Pinder v. Byrnes et al

Filing 88

ORDERED that the Report and Recommendation (ECF No. 80 ) is accepted and adopted in full. Defendants' objection (ECF No. 87 ) is overruled. Defendants' motion for summary judgment (ECF No. 55 ) is granted in part and denied in part as specified herein. (See pdf order for specifics.) Signed by Chief Judge Miranda M. Du on 8/5/2020. (Copies have been distributed pursuant to the NEF - DRM)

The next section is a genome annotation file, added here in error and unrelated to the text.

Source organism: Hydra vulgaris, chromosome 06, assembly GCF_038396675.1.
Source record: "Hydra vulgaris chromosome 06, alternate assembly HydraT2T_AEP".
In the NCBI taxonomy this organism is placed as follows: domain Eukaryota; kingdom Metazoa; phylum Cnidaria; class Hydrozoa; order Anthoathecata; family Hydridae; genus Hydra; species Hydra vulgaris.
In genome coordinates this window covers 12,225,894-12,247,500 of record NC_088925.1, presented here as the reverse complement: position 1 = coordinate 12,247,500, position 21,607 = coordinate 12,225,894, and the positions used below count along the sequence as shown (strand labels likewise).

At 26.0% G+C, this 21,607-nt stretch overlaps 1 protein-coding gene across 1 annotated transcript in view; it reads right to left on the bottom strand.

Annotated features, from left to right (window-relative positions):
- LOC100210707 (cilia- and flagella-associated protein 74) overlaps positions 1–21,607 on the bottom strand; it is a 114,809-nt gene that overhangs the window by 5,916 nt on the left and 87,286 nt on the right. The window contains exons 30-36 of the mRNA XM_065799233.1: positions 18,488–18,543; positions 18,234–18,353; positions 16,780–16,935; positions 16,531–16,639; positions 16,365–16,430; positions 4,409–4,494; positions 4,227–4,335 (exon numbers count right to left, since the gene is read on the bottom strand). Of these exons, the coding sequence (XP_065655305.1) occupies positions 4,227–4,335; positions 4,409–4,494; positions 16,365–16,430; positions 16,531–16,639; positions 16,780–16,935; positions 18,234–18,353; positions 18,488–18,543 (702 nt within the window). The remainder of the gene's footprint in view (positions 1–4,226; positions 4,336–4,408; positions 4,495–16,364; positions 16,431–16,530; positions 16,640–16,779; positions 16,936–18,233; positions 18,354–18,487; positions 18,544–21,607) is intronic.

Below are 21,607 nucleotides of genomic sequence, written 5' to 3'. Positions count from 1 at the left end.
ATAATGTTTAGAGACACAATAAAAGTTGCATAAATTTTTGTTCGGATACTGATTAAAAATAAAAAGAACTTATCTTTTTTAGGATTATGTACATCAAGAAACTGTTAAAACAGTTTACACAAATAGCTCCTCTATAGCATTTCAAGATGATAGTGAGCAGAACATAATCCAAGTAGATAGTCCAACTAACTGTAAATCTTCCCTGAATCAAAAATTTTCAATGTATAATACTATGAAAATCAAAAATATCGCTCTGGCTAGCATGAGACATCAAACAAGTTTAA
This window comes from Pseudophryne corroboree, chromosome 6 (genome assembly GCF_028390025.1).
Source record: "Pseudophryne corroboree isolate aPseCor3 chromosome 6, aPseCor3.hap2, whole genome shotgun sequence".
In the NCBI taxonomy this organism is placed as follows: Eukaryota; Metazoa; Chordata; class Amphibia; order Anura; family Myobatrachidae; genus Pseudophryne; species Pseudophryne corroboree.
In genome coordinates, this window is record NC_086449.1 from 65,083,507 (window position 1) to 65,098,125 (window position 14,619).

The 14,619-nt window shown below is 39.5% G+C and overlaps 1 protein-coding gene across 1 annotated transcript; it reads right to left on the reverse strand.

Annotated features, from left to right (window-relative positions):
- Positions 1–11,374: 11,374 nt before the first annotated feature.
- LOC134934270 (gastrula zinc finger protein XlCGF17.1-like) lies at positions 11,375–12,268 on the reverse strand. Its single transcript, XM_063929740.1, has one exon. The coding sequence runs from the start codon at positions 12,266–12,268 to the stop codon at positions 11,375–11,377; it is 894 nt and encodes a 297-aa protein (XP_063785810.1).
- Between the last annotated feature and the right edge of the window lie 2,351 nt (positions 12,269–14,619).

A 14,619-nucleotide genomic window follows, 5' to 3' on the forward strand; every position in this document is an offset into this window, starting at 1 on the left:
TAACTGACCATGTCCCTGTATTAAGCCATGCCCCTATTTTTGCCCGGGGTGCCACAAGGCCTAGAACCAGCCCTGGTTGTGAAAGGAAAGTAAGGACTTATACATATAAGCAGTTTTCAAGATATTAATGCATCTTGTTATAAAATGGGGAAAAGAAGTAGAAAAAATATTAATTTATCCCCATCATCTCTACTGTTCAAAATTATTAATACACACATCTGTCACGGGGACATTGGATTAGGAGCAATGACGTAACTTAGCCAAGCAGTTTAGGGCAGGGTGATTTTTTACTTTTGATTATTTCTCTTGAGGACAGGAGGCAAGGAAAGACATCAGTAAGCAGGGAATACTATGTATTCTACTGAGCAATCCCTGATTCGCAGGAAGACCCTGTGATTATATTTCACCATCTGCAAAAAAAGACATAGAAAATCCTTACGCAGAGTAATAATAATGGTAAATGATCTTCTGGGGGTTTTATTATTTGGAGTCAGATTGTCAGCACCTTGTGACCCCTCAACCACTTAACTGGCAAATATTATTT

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Case 3:16-cv-00742-MMD-WGC Document 88 Filed 08/05/20 Page 1 of 5 1 2 3 UNITED STATES DISTRICT COURT 4 DISTRICT OF NEVADA 5 *** 6 VINCENT H. PINDER, Case No. 3:16-cv-00742-MMD-WGC Plaintiff, 7 ORDER v. 8 9 HAROLD MIKE BYRNES, et al., Defendants. 10 11 12 I. SUMMARY 13 Pro se Plaintiff Vincent H. Pinder brings this civil rights action under 42 U.S.C. § 14 1983. Before the Court is a Report and Recommendation (“R&R”) of United States 15 Magistrate Judge William G. Cobb (ECF No. 80) relating to Defendants’ motion for 16 summary judgment (“Motion”). (ECF No. 55.) Judge Cobb recommends that this Court 17 grant in part and deny in part Defendants’ Motion. (ECF No. 80 at 1.) Defendants have 18 filed a partial objection (“Objection”) (ECF No. 87), 1 challenging only Judge Cobb’s finding 19 that a genuine issue of material fact exists as to Plaintiff’s retaliation claim against 20 Defendant Wayne Oakley. For the reasons stated below, the Court overrules the Objection 21 and adopts the R&R in its entirety. 22 II. BACKGROUND 23 Plaintiff is an inmate in the custody of the Nevada Department of Corrections 24 (“NDOC”) (ECF No. 80 at 1.) Plaintiff was incarcerated at Ely State Prison (“ESP”) during 25 the time relevant to this action. (Id.) The Court incorporates by reference Judge Cobb’s 26 recitation of the factual and procedural background as provided in the R&R (Id. at 1-4), 27 28 1Defendants are Wayne Oakley and Melissa Travis. Defendant Harold Mike Byrne joined the Objection but did not join the Motion. Case 3:16-cv-00742-MMD-WGC Document 88 Filed 08/05/20 Page 2 of 5 1 which the Court adopts. 2 III. LEGAL STANDARD 3 This Court “may accept, reject, or modify, in whole or in part, the findings or 4 recommendations made by the magistrate judge.” 28 U.S.C. § 636(b)(1). Where a party 5 timely objects to a magistrate judge’s report and recommendation, then the Court is 6 required to “make a de novo determination of those portions of the [report and 7 recommendation] to which objection is made.” Id. Where a party fails to object, however, 8 the Court is not required to conduct “any review at all . . . of any issue that is not the subject 9 of an objection.” Thomas v. Arn, 474 U.S. 140, 149 (1985); see also United States v. 10 Reyna-Tapia, 328 F.3d 1114 (9th Cir. 2003) (“De novo review of the magistrate judges’ 11 findings and recommendations is required if, but only if, one or both parties file objections 12 to the findings and recommendations.”) (emphasis in original); Fed. R. Civ. P. 72, Advisory 13 Committee Notes (1983) (providing that a court “need only satisfy itself that there is no 14 clear error on the face of the record in order to accept the recommendation”). 15 In light of Defendants’ Objection to part of the R&R, the Court conducts a de novo 16 review to determine whether to adopt the ruling to which Defendants object. Having 17 reviewed the R&R, the underlying briefs, 2 and the accompanying exhibits, the Court 18 agrees with Judge Cobb and will adopt the R&R. 19 IV. DISCUSSION 20 Judge Cobb recommends that the Court grant summary judgment for Defendants 21 on Plaintiff’s Eighth Amendment claim based on allegations that Oakley denied him 22 adequate work clothing in winter conditions and made him jump in the trash compactor. 23 (ECF No. 80 at 26.) But Judge Cobb recommends that the Court deny summary 24 judgement on Plaintiff’s Eighth Amendment claim based on allegations that Oakley denied 25 Plaintiff food, water, and restroom breaks, and on Plaintiff’s First Amendment retaliation 26 27 28 2The Court has also reviewed Plaintiff’s response to the Motion (ECF No. 77), and Defendants’ reply (ECF No. 78). Plaintiff has not responded to the Objection and the time for filing a response has expired. 2 Case 3:16-cv-00742-MMD-WGC Document 88 Filed 08/05/20 Page 3 of 5 1 claims against Oakley and Melissa Travis. (Id. at 27.) Defendants object only to Judge 2 Cobb’s recommendation that the Court deny summary judgment on the retaliation claim 3 against Oakley. (ECF No. 87 at 2-3.) The Court adopts Judge Cobbs’ recommendations 4 to which Defendants have not objected. Thomas, 474 U.S. at 149. 5 As for Defendants’ Objection, Defendant raised the issue of judicial estoppel for the 6 first time. In particular, Defendants contend that Judge Cobb erred in finding Plaintiff’s 7 guilty plea at the disciplinary hearing should not estop Plaintiff from challenging the basis 8 of the disciplinary charges that Oakley brought. (Id. at 3.)3 9 Judicial estoppel “precludes a party from gaining an advantage by asserting one 10 position, and then later seeking an advantage by taking a clearly inconsistent 11 position.” Hamilton v. State Farm Fire & Cas. Co., 270 F.3d 778, 782 (9th Cir. 2001). 12 Judicial estoppel is intended to promote “the orderly administration of justice and regard 13 for the dignity of judicial proceedings” by preventing a litigant from “playing fast and loose 14 with the courts.” Russell v. Rolfs, 893 F.2d 1033, 1037 (9th Cir. 1990) (internal citations 15 and quotation marks omitted). Defendants fail to provide any authority establishing that 16 Plaintiff’s disciplinary hearing is a “court” or “proceeding” such that judicial estoppel could 17 apply to Plaintiff’s arguments against Oakley. The Court finds that the policy principles 18 underlying the doctrine of judicial estoppel caution against its application in this case. 19 As Judge Cobb explained, an inmate might enter a plea bargain on disciplinary 20 charges for many reasons “which may or may not mean he is actually guilty of the charge 21 against him.” (ECF No. 80 at 18.) Here, before pleading guilty at the disciplinary hearing 22 Plaintiff stated, “[n]o one came to my door for a preliminary hearing. No one explained to 23 me what was going on . . ..” (ECF No. 55-11 at 2.) These comments—seemingly indicating 24 25 26 27 28 3Because Defendants raise the issue of judicial estoppel for the first time in the Objection, the Court need not consider it. See Greenhow v. Sec’y of Health & Human Serv., 863 F.2d 633, 638-39 (9th Cir.1988), overruled on other grounds, United States v. Hardesty, 977 F.2d 1347, 1348 (9th Cir. 1992). However, the Court will consider Defendants’ argument because it is similar to Defendants’ prior argument that Plaintiff’s guilty plea prevents him from establishing the causation element of his retaliation claim. (ECF No. 55 at 10.) 3 Case 3:16-cv-00742-MMD-WGC Document 88 Filed 08/05/20 Page 4 of 5 1 Plaintiff’s confusion about the disciplinary process—are not addressed by Defendants. 2 Accordingly, Defendants have not established that Plaintiff “deliberately chang[ed] 3 positions” to gain any advantage. New Hampshire v. Maine, 532 U.S. 742, 750 (2001). 4 For this reason, the Court agrees with Judge Cobb that Plaintiff’s prior guilty plea should 5 not preclude him from now taking a contrary position. See id. (internal citations and 6 quotation marks omitted) (“Because the rule is intended to prevent improper use of judicial 7 machinery, judicial estoppel is an equitable doctrine invoked by a court at its discretion.”) 8 The Court therefore adopts Judge Cobb’s recommendation to deny summary 9 10 judgment on Plaintiff’s retaliation claim against Oakley. V. CONCLUSION 11 The Court notes that the parties made several arguments and cited to several cases 12 not discussed above. The Court has reviewed these arguments and cases and determines 13 that they do not warrant discussion as they do not affect the outcome of the issue before 14 the Court. It is therefore ordered that the Report and Recommendation of Magistrate Judge 15 16 Cobb (ECF No. 80) is accepted and adopted in full. It is further ordered that Defendants’ objection (ECF No. 87) is overruled. 17 18 /// 19 /// 20 /// 21 /// 22 /// 23 /// 24 /// 25 /// 26 /// 27 /// 28 /// 4 Case 3:16-cv-00742-MMD-WGC Document 88 Filed 08/05/20 Page 5 of 5 1 It is further ordered that that Defendants’ motion for summary judgment (ECF No. 2 55) is granted in part and denied in part. It is granted as to Plaintiff’s Eighth Amendment 3 claim based on Plaintiff’s allegations that Oakley denied him adequate clothing for work in 4 winter conditions and that Oakley required him to jump into the trash compactor. It is 5 denied as to Plaintiff’s Eighth Amendment claim based on allegations that Oakley denied 6 Plaintiff food, water, and restroom breaks while he was working under Oakley’s 7 supervision between December 28, 2015, and February 4, 2016. It is also denied as to 8 Plaintiff’s First Amendment retaliation claims against Oakley and Travis. 9 DATED THIS 5th day of August 2020. 10 11 12 MIRANDA M. DU CHIEF UNITED STATES DISTRICT JUDGE 13 14 15 16 17 18 19 20 21 22 23 24 25 26 27 28 5